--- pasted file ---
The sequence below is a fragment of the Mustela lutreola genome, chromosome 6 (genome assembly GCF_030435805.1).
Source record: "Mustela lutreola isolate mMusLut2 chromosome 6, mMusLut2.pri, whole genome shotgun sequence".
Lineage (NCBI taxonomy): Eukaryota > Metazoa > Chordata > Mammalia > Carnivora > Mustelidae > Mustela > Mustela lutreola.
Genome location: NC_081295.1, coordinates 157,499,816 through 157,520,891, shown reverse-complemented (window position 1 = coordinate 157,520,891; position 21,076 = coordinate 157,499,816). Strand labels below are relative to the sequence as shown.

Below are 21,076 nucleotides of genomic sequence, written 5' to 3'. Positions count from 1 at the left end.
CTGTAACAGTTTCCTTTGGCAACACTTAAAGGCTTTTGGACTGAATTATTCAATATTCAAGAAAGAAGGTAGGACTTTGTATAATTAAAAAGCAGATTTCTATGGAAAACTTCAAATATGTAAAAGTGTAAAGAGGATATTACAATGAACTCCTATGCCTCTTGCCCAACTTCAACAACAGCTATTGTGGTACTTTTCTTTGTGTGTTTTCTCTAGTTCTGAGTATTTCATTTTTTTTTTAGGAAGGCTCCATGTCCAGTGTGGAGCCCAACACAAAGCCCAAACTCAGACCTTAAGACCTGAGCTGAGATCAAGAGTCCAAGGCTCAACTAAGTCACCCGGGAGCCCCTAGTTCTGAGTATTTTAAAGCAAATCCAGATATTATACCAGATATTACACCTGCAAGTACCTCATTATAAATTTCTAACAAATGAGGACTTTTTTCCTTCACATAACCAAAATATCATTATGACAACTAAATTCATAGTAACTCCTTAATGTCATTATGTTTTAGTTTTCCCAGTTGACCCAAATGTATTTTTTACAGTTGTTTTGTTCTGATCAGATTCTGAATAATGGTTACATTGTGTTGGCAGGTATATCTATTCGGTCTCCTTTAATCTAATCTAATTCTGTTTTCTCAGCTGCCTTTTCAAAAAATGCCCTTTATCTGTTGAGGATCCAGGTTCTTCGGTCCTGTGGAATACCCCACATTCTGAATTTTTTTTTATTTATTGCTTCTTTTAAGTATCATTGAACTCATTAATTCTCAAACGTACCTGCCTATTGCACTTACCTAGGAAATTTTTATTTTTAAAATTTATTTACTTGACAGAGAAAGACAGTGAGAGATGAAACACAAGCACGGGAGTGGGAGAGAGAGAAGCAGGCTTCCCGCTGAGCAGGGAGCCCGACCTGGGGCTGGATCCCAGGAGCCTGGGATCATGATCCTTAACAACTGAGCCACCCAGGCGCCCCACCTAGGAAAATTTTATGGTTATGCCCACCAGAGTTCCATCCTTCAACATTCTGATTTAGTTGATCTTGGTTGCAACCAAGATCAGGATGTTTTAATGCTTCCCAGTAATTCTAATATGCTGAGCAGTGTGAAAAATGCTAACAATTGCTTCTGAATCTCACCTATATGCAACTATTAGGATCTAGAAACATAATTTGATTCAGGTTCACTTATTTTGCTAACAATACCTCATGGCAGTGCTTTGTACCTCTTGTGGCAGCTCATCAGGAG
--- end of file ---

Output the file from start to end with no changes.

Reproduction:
The sequence below is a fragment of the Mustela lutreola genome, chromosome 6 (genome assembly GCF_030435805.1).
Source record: "Mustela lutreola isolate mMusLut2 chromosome 6, mMusLut2.pri, whole genome shotgun sequence".
Lineage (NCBI taxonomy): Eukaryota > Metazoa > Chordata > Mammalia > Carnivora > Mustelidae > Mustela > Mustela lutreola.
Genome location: NC_081295.1, coordinates 157,499,816 through 157,520,891, shown reverse-complemented (window position 1 = coordinate 157,520,891; position 21,076 = coordinate 157,499,816). Strand labels below are relative to the sequence as shown.

Below are 21,076 nucleotides of genomic sequence, written 5' to 3'. Positions count from 1 at the left end.
CTGTAACAGTTTCCTTTGGCAACACTTAAAGGCTTTTGGACTGAATTATTCAATATTCAAGAAAGAAGGTAGGACTTTGTATAATTAAAAAGCAGATTTCTATGGAAAACTTCAAATATGTAAAAGTGTAAAGAGGATATTACAATGAACTCCTATGCCTCTTGCCCAACTTCAACAACAGCTATTGTGGTACTTTTCTTTGTGTGTTTTCTCTAGTTCTGAGTATTTCATTTTTTTTTTAGGAAGGCTCCATGTCCAGTGTGGAGCCCAACACAAAGCCCAAACTCAGACCTTAAGACCTGAGCTGAGATCAAGAGTCCAAGGCTCAACTAAGTCACCCGGGAGCCCCTAGTTCTGAGTATTTTAAAGCAAATCCAGATATTATACCAGATATTACACCTGCAAGTACCTCATTATAAATTTCTAACAAATGAGGACTTTTTTCCTTCACATAACCAAAATATCATTATGACAACTAAATTCATAGTAACTCCTTAATGTCATTATGTTTTAGTTTTCCCAGTTGACCCAAATGTATTTTTTACAGTTGTTTTGTTCTGATCAGATTCTGAATAATGGTTACATTGTGTTGGCAGGTATATCTATTCGGTCTCCTTTAATCTAATCTAATTCTGTTTTCTCAGCTGCCTTTTCAAAAAATGCCCTTTATCTGTTGAGGATCCAGGTTCTTCGGTCCTGTGGAATACCCCACATTCTGAATTTTTTTTTATTTATTGCTTCTTTTAAGTATCATTGAACTCATTAATTCTCAAACGTACCTGCCTATTGCACTTACCTAGGAAATTTTTATTTTTAAAATTTATTTACTTGACAGAGAAAGACAGTGAGAGATGAAACACAAGCACGGGAGTGGGAGAGAGAGAAGCAGGCTTCCCGCTGAGCAGGGAGCCCGACCTGGGGCTGGATCCCAGGAGCCTGGGATCATGATCCTTAACAACTGAGCCACCCAGGCGCCCCACCTAGGAAAATTTTATGGTTATGCCCACCAGAGTTCCATCCTTCAACATTCTGATTTAGTTGATCTTGGTTGCAACCAAGATCAGGATGTTTTAATGCTTCCCAGTAATTCTAATATGCTGAGCAGTGTGAAAAATGCTAACAATTGCTTCTGAATCTCACCTATATGCAACTATTAGGATCTAGAAACATAATTTGATTCAGGTTCACTTATTTTGCTAACAATACCTCATGGCAGTGCTTTGTACCTCTTGTGGCAGCTCATCAGGAG